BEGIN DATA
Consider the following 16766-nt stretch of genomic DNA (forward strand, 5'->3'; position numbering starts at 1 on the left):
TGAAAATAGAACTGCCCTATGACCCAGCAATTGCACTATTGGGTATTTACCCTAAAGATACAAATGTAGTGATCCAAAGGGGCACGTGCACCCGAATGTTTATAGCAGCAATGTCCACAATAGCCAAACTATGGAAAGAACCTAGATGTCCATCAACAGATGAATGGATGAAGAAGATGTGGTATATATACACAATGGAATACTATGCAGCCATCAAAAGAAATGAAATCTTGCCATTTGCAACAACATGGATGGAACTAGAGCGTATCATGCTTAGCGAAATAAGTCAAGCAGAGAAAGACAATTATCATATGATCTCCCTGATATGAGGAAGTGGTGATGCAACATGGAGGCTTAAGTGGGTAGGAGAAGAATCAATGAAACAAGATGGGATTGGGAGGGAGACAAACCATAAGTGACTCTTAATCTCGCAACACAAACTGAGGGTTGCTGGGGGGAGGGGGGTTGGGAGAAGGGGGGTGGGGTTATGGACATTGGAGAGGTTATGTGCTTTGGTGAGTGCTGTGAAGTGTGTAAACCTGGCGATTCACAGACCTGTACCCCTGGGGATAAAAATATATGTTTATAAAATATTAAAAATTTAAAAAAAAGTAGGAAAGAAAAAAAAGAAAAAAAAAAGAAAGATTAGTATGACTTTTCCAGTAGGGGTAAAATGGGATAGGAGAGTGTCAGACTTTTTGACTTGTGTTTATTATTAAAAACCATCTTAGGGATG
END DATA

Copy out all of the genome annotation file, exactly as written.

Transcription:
Consider the following 16766-nt stretch of genomic DNA (forward strand, 5'->3'; position numbering starts at 1 on the left):
TGAAAATAGAACTGCCCTATGACCCAGCAATTGCACTATTGGGTATTTACCCTAAAGATACAAATGTAGTGATCCAAAGGGGCACGTGCACCCGAATGTTTATAGCAGCAATGTCCACAATAGCCAAACTATGGAAAGAACCTAGATGTCCATCAACAGATGAATGGATGAAGAAGATGTGGTATATATACACAATGGAATACTATGCAGCCATCAAAAGAAATGAAATCTTGCCATTTGCAACAACATGGATGGAACTAGAGCGTATCATGCTTAGCGAAATAAGTCAAGCAGAGAAAGACAATTATCATATGATCTCCCTGATATGAGGAAGTGGTGATGCAACATGGAGGCTTAAGTGGGTAGGAGAAGAATCAATGAAACAAGATGGGATTGGGAGGGAGACAAACCATAAGTGACTCTTAATCTCGCAACACAAACTGAGGGTTGCTGGGGGGAGGGGGGTTGGGAGAAGGGGGGTGGGGTTATGGACATTGGAGAGGTTATGTGCTTTGGTGAGTGCTGTGAAGTGTGTAAACCTGGCGATTCACAGACCTGTACCCCTGGGGATAAAAATATATGTTTATAAAATATTAAAAATTTAAAAAAAAGTAGGAAAGAAAAAAAAGAAAAAAAAAAGAAAGATTAGTATGACTTTTCCAGTAGGGGTAAAATGGGATAGGAGAGTGTCAGACTTTTTGACTTGTGTTTATTATTAAAAACCATCTTAGGGATG